Words, when put into action, have the power to change us.
If you attended the 2013 NANT Conference you heard our keynote speaker Brené Brown recite the quote that changed her life and led to the title of her groundbreaking NY Times Best Seller Daring Greatly. (Her newest book will be out soon!)
The famous quote (see below) always reminds me of you. Why? Because you are in an epic battle to improve healthcare. To improve neonatal care. To improve the care of someone’s son or daughter today in your unit.
Some might roll their eyes at the word ‘battle’. That’s because they’re not standing where you are. What else do you call working tirelessly for efforts that are bigger than you among forces that are seemingly unequal and lost in decades of unrecognized and unsupportive culture?
I see the weariness in your eyes, the frustration of bringing up yet one more evidence-based idea for which there’s no funding. The fear of not being heard.
And yet, every day you return to the hospital to do your work – your extremely important work of improving quality of life for fragile babies.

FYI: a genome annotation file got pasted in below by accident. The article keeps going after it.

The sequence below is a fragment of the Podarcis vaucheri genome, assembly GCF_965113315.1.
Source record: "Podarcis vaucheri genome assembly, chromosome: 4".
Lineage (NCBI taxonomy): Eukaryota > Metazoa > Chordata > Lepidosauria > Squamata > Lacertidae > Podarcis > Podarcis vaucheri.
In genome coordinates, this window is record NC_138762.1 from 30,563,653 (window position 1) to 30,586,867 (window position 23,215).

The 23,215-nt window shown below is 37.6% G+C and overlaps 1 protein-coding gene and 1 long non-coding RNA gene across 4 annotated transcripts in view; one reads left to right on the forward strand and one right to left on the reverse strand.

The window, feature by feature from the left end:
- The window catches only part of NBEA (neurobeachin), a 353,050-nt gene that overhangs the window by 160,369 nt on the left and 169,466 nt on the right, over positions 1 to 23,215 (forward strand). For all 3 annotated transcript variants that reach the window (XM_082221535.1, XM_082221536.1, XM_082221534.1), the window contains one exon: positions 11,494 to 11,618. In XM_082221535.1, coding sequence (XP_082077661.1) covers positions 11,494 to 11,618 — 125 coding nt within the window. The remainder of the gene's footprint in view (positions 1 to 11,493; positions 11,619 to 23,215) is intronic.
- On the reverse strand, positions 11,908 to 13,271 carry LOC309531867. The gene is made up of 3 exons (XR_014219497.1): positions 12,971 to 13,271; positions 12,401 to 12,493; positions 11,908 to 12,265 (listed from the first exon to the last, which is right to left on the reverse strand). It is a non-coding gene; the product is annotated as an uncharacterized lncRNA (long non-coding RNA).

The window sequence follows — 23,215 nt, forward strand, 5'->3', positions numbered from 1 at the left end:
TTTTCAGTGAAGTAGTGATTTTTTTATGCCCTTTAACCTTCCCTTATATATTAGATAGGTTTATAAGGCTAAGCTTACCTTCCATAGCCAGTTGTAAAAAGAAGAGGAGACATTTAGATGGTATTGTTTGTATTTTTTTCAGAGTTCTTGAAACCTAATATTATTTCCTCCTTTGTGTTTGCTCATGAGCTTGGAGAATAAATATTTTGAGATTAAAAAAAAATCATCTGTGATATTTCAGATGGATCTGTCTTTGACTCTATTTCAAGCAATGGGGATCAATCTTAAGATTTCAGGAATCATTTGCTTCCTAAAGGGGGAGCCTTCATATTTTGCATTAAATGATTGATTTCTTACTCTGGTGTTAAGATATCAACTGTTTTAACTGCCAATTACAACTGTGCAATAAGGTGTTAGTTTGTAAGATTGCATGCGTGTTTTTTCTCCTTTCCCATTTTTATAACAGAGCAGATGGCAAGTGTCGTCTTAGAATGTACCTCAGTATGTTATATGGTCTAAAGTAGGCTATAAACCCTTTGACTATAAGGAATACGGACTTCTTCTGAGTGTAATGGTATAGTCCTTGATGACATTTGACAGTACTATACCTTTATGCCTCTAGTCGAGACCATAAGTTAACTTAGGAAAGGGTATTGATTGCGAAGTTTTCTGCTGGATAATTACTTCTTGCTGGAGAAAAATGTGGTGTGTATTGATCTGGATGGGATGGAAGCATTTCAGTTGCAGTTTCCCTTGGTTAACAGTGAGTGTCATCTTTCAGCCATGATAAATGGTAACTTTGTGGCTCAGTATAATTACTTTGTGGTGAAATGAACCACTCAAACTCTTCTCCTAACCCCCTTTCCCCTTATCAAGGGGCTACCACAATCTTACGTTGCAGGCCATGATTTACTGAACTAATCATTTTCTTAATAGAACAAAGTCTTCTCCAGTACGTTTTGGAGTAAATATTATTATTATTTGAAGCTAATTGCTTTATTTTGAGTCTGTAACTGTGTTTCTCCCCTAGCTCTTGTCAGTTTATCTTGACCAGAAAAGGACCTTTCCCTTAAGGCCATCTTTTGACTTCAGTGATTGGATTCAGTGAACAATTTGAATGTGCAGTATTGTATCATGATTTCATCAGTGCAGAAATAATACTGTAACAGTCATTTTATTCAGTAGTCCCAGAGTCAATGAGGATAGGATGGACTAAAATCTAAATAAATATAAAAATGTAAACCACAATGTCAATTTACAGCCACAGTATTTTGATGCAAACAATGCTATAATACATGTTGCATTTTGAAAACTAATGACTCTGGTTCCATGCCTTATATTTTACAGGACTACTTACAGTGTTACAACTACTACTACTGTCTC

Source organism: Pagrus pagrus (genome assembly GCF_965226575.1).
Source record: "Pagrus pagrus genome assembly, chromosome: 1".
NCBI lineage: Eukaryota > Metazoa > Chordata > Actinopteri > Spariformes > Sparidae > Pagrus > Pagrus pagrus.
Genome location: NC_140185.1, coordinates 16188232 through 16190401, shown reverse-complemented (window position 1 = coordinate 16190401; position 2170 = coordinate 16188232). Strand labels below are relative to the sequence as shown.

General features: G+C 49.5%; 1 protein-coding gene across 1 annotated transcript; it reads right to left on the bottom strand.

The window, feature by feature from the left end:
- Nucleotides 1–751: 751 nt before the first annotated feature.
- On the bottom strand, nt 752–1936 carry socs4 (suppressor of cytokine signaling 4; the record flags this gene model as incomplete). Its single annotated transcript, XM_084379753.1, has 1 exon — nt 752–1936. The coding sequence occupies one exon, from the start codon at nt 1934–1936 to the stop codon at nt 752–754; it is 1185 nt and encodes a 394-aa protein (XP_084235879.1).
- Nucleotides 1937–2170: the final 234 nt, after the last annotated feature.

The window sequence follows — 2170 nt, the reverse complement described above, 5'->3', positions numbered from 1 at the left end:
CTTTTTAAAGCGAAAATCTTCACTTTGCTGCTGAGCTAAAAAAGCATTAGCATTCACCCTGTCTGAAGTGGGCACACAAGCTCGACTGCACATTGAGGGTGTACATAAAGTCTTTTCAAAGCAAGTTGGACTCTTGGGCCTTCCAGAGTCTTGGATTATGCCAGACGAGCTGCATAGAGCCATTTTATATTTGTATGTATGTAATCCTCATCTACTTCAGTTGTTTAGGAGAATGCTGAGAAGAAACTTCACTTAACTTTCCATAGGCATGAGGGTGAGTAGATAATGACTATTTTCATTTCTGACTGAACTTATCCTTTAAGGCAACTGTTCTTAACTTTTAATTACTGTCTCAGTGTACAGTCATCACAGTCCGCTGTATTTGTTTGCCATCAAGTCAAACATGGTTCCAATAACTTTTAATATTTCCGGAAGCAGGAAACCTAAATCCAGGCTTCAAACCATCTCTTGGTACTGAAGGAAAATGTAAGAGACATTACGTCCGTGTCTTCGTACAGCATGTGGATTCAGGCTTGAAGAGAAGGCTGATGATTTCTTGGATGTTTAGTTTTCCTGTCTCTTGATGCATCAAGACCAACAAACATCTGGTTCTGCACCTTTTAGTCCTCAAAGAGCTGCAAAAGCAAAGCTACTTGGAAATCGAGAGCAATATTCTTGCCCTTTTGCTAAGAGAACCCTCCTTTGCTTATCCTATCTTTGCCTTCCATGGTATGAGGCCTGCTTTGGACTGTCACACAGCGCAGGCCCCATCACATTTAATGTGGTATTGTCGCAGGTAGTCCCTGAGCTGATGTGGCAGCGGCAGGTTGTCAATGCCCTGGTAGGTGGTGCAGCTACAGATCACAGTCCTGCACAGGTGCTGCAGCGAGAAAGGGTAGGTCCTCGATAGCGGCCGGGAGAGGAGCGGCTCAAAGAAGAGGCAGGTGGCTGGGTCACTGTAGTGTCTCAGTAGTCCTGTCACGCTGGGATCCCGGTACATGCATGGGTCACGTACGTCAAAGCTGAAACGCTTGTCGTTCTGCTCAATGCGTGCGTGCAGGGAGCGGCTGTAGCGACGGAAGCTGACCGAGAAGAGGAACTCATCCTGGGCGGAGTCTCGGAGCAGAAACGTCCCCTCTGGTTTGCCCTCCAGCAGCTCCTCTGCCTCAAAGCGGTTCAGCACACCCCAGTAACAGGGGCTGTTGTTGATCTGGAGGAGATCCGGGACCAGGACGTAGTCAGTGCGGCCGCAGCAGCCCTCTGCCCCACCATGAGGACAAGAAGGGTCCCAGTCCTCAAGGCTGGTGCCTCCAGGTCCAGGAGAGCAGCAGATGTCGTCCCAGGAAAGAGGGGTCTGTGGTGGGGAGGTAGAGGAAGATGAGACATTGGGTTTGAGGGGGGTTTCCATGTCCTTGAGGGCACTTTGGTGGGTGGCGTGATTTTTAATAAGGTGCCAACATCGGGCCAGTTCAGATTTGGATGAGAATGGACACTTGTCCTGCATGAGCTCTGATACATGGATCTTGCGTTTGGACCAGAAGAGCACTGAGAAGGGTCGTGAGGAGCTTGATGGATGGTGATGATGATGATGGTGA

So today, take a moment to pat yourself on the back. Read the quote below and summon the energy to move forward or give yourself permission to rest. And know that those of us in the arena with you appreciate your valiant effort and are right there to cheer you on.
“It is not the critic who counts; not the man who points out how the strong man stumbles, or where the doer of deeds could have done them better. The credit belongs to the man who is actually in the arena, whose face is marred by dust and sweat and blood; who strives valiantly; who errs, who comes short again and again, because there is no effort without error and shortcoming; but who does actually strive to do the deeds; who knows great enthusiasms, the great devotions; who spends himself in a worthy cause; who at the best knows in the end the triumph of high achievement, and who at the worst, if he fails, at least fails while daring greatly.”—Theodore Roosevelt
There is vulnerability in the arena. Thankfully our tiny patients and their families model strength through vulnerability every single day.
They’re worth the fight. And so are you.